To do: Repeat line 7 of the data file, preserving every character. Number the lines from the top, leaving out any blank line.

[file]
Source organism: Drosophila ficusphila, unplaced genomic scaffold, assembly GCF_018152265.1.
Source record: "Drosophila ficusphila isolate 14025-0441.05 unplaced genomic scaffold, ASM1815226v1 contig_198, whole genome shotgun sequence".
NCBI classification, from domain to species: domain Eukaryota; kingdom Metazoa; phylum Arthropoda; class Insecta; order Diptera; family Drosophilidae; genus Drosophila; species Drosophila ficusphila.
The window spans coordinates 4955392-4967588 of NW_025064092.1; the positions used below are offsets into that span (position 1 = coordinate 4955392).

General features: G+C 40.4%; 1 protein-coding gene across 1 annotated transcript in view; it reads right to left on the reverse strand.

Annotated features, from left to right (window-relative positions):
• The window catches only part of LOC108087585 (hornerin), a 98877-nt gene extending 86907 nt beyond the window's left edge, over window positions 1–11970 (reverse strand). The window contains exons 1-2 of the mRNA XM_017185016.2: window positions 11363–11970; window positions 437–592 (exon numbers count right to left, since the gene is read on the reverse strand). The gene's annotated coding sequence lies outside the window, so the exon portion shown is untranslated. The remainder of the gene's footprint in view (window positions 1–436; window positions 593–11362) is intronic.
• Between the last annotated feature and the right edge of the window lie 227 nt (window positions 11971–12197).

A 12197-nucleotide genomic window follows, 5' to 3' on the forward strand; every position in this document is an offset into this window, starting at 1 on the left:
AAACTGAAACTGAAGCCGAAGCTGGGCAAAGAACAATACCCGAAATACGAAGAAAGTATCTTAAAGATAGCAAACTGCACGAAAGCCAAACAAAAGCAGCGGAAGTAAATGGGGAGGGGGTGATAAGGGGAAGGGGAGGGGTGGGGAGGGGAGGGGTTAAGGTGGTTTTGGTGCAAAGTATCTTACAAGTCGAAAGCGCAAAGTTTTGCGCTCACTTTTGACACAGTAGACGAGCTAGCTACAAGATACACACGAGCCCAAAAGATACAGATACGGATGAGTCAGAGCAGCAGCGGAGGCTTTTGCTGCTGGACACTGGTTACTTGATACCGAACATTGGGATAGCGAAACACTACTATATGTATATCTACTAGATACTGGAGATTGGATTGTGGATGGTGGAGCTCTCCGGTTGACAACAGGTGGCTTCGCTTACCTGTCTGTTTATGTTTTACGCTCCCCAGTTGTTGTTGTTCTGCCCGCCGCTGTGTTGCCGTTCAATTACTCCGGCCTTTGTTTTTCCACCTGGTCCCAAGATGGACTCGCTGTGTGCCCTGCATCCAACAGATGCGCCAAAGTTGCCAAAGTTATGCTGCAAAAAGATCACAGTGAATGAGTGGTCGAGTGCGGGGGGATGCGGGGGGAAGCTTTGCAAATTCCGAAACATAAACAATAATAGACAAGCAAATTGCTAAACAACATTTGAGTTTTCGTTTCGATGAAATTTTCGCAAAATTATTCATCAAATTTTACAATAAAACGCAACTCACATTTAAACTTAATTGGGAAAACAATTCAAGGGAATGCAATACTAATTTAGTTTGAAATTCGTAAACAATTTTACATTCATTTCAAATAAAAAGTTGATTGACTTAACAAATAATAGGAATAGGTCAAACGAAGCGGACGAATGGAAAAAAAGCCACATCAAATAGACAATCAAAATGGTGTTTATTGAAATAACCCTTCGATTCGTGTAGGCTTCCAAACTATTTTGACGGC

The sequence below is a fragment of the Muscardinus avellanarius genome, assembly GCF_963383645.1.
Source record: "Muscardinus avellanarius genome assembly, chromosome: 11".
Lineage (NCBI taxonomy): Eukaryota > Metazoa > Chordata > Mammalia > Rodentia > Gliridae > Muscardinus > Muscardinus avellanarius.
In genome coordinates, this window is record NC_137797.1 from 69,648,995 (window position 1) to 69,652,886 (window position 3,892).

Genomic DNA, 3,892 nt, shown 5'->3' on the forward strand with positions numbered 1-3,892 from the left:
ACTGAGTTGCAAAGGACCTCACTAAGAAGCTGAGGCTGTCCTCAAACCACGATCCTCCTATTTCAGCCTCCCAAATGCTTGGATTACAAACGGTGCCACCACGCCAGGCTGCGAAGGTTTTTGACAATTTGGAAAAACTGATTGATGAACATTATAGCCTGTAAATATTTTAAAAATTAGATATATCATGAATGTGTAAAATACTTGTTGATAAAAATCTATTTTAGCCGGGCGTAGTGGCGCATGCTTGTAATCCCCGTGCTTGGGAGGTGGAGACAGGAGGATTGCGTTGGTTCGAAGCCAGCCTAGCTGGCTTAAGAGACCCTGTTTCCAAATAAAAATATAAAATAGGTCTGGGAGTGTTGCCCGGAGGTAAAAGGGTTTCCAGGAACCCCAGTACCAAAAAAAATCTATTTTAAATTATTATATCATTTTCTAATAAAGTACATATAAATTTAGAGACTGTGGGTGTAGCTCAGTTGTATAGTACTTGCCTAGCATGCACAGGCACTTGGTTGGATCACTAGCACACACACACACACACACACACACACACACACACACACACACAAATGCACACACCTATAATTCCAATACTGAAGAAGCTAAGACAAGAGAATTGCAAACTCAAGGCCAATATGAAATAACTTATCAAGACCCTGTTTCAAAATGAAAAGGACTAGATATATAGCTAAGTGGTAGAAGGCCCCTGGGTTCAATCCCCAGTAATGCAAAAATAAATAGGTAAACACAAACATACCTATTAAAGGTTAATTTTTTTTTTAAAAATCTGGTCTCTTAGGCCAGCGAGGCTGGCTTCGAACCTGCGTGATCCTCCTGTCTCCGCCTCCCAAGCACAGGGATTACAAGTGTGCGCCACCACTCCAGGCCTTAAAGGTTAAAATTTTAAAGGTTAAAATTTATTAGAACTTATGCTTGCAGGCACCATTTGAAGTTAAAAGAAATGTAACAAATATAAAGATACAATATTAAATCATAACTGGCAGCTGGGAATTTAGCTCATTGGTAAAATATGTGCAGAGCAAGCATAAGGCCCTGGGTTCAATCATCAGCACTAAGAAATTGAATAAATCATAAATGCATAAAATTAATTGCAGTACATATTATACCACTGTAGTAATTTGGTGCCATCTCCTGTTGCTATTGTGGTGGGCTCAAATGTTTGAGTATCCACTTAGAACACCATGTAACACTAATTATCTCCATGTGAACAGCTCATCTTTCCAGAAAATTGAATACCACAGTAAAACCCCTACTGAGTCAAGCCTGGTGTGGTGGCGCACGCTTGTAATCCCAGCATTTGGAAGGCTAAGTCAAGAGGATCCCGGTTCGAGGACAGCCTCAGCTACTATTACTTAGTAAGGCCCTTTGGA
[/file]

• The window catches only part of LOC108087585 (hornerin), a 98877-nt gene extending 86907 nt beyond the window's left edge, over window positions 1–11970 (reverse strand). The window contains exons 1-2 of the mRNA XM_017185016.2: window positions 11363–11970; window positions 437–592 (exon numbers count right to left, since the gene is read on the reverse strand). The gene's annotated coding sequence lies outside the window, so the exon portion shown is untranslated. The remainder of the gene's footprint in view (window positions 1–436; window positions 593–11362) is intronic.